The main problem with code reviews is that we, the reviewers, are only human. We humans are great at creative thought, but we are also great at overlooking things, occasionally filling in the gaps with our own unicorns-and-rainbows inspired reality. Another reason is that we tend to focus more on the code changes at a local level, and less on how the code changes affect the system as a whole. This is not an inherent problem with the process itself but rather a limitation of humans performing the process. When a codebase gets large enough, it's difficult for our brains to keep all the possible states and code paths in mind and check them mentally, even in a codebase that is properly designed.

In theory, the problem of human limitations is offset by the open nature of the code. We even have the so called Linus's law which states that "given enough eyeballs, all bugs are shallow". Note the clever use of the indeterminate term "enough". How many are enough? How about the qualitative aspects of the "eyeballs"?

The reality is that most contributions to big, successful FOSS projects are reviewed on average by a couple of people. Some projects are better, most are worse, but in no case does being FOSS magically lead to a large number of reviewers tirelessly checking code contributions. This limit in the number of reviewers also limits the extent to which code reviews can stand as the only process to ensure quality.

3. It's not in the culture

In order to try out a development process in a project, developers first need to learn about it and be convinced that it will be beneficial. Although there are many resources, like books and articles, arguing in favor of automated tests, the main driver for trying new processes is still learning about them from more experienced developers when working on a project. In the FOSS world this also takes the form of studying what other projects, especially the high-profile ones, are doing.

Since comprehensive automated testing is not the norm in FOSS, this creates a negative network effect. Why should you bother doing automated tests if the high profile projects, which you consider to be role models, don't do it properly or at all?

Thankfully, the culture is beginning to shift, especially in projects using technologies in which automated testing is part of the culture of the technologies themselves. Unfortunately, many of the system-level and middleware FOSS projects are still living in the non automated test world.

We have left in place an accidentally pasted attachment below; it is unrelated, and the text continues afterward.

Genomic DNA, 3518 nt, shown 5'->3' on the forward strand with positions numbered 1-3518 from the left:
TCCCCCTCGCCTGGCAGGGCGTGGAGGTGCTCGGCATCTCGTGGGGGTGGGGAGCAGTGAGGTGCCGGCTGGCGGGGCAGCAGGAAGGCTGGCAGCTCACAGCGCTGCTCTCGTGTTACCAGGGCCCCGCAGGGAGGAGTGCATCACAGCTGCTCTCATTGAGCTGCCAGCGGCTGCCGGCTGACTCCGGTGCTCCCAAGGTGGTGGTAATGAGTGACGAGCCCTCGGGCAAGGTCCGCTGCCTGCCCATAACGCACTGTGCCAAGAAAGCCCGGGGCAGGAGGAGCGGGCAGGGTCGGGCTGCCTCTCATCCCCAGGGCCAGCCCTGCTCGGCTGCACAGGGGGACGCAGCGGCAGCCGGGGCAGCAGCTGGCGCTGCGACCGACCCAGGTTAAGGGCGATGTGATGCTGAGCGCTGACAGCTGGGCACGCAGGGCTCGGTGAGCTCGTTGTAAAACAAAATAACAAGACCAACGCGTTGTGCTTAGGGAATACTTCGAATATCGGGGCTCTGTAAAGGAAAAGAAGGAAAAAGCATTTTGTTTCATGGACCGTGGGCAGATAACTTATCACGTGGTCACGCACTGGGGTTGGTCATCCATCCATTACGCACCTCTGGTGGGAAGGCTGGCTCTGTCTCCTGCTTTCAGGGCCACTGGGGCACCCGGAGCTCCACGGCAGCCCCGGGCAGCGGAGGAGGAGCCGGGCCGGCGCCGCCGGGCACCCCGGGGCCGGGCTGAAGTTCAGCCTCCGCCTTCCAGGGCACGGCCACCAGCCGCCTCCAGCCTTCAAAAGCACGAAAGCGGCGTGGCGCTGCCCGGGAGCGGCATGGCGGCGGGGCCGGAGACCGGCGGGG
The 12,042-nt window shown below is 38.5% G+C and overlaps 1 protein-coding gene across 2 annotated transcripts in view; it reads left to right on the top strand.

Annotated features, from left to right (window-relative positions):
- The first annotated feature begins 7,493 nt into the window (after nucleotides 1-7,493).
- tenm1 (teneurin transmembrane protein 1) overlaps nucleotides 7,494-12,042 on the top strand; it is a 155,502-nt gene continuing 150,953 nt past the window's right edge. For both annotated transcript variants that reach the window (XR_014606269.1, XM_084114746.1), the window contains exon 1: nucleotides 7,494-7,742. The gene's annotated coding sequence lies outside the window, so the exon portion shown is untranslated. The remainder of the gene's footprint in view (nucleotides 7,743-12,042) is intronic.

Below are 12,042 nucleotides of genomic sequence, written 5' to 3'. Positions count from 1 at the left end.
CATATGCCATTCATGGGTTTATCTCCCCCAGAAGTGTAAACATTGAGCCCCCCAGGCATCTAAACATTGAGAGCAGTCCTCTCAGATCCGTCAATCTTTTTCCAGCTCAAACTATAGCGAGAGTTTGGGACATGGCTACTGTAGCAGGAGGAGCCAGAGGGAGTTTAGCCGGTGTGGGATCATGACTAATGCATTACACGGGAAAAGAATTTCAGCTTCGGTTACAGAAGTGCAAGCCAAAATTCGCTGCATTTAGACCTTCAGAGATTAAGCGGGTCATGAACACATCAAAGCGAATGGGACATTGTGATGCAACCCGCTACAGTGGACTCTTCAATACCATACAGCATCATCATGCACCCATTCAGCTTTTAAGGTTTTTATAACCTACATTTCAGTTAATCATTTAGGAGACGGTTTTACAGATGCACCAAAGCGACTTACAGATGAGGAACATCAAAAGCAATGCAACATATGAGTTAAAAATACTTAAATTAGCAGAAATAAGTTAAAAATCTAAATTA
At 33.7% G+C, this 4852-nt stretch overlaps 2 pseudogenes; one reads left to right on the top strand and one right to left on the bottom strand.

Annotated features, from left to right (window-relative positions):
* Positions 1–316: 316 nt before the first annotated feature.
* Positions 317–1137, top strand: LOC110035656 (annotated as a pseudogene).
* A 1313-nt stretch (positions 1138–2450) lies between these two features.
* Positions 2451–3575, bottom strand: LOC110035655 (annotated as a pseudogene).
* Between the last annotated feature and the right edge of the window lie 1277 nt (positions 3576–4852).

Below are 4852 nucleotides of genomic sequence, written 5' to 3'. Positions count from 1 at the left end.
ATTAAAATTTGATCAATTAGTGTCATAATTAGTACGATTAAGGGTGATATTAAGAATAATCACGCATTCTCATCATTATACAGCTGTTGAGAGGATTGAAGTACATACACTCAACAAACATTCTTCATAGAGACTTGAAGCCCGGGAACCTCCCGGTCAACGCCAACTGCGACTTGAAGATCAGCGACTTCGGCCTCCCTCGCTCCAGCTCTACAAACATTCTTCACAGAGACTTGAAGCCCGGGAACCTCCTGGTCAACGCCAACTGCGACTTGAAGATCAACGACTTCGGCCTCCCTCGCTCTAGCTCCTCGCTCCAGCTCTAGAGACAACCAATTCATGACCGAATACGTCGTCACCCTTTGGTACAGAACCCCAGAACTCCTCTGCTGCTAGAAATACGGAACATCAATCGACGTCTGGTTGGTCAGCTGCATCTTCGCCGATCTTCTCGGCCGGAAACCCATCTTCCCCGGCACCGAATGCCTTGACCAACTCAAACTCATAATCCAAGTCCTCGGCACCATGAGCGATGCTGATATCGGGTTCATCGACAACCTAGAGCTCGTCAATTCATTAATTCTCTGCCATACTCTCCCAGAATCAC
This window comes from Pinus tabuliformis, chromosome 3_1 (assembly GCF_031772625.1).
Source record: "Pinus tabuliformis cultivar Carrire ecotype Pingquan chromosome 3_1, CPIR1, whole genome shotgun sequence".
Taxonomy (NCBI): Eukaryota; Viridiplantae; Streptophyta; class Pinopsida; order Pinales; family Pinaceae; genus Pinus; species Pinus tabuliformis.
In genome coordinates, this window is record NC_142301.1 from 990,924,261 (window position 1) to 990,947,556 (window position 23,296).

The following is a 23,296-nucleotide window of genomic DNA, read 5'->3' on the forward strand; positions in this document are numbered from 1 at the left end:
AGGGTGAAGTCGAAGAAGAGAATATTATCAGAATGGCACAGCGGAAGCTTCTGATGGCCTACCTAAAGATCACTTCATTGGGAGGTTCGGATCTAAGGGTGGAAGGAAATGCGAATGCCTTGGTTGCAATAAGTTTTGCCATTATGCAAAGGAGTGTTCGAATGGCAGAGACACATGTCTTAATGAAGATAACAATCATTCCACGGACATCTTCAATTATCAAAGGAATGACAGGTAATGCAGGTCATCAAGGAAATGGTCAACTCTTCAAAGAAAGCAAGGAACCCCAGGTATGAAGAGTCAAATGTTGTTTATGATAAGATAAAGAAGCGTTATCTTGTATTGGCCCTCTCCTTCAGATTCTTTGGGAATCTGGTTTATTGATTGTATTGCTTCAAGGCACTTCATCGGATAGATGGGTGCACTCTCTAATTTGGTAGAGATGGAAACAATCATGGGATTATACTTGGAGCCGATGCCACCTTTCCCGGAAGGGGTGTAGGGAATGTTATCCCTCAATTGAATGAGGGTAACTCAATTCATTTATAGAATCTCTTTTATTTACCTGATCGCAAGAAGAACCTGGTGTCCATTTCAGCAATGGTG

4. Tests as an afterthought

Tests as an afterthought is not a situation particular to FOSS projects, but it is especially relevant to them since the way they spring and grow can disincentivize the early writing of tests.

Some FOSS projects start as small projects to scratch an itch, without any plans for significant growth or adoption, so the incentives to have tests at this stage are limited.

In addition, many projects, even the ones that start with more lofty adoption goals, follow a "release early, release often" mentality. This mentality has some benefits, but at the early stages also carries the risk of placing the focus exclusively on making the project as relevant to the public as possible, as quickly as possible. From such a perspective, spending the probably limited resources on tests instead of features seems like a bad use of developer time.

As the project grows and becomes more complex, however, more and more opportunities for bugs arise. At this point, some projects realize that adding a test suite would be beneficial for maintaining quality in the long term. Unfortunately, for many projects, it's already too late. The code by now has become test-unfriendly and significant effort is needed to change it.

The final effect is that many projects remain without an automated test suite, or, in the best case, with a poor one.

5. Missing CI infrastructure

Automated testing delivers the most value if it is combined with a CI service that runs the tests automatically for each commit or merge proposal. Until recently, access to such services was difficult to get for a reasonably low effort and cost. Developers either had to set up and host CI themselves, or pay for a commercial service, thus requiring resources which unsponsored FOSS projects were unlikely to be able to afford.

Nowadays, it's far easier to find and use free CI services, with most major code hosting platforms supporting them. Hopefully, with time, this reason will completely cease being a factor in the lack of automated testing adoption.

6. Not the hacker way